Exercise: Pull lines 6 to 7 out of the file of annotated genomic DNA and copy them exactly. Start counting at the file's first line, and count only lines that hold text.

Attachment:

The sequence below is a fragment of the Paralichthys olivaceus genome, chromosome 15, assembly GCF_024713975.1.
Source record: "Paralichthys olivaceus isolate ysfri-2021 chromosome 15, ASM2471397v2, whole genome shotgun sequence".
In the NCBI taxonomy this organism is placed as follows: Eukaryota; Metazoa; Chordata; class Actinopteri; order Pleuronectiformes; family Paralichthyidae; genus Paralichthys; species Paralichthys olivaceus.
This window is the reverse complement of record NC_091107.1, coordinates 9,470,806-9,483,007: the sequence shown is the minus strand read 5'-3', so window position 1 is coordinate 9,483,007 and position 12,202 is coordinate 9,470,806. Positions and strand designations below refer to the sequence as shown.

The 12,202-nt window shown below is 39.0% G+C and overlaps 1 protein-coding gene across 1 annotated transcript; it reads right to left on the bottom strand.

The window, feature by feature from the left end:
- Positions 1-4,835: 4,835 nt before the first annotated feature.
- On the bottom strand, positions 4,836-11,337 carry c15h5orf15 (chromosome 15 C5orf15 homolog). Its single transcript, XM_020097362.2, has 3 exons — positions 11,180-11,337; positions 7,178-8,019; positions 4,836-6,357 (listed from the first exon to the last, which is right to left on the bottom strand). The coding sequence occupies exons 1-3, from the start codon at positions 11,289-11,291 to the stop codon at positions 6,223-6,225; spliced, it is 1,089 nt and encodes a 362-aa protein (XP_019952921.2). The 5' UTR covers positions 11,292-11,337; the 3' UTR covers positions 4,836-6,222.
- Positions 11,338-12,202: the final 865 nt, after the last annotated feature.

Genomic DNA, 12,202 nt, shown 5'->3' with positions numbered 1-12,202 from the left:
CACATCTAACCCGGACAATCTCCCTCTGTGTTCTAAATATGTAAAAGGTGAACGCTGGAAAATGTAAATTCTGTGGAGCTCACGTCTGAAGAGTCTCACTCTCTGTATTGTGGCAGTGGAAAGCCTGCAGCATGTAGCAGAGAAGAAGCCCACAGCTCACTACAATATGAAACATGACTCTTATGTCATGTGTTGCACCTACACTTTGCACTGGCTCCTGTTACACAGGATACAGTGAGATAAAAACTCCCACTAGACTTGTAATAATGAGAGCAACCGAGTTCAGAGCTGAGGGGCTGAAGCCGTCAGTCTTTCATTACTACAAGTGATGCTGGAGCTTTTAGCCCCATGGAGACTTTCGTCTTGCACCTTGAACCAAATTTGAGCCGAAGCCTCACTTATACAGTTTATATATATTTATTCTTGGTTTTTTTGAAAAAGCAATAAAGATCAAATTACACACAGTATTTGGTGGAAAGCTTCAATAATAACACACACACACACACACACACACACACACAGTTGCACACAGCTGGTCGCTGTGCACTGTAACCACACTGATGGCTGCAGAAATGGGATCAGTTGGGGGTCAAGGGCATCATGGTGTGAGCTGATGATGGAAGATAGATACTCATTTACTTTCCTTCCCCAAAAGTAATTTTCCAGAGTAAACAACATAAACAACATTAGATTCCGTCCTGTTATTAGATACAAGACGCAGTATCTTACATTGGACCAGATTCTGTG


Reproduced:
The window, feature by feature from the left end:
- Positions 1-4,835: 4,835 nt before the first annotated feature.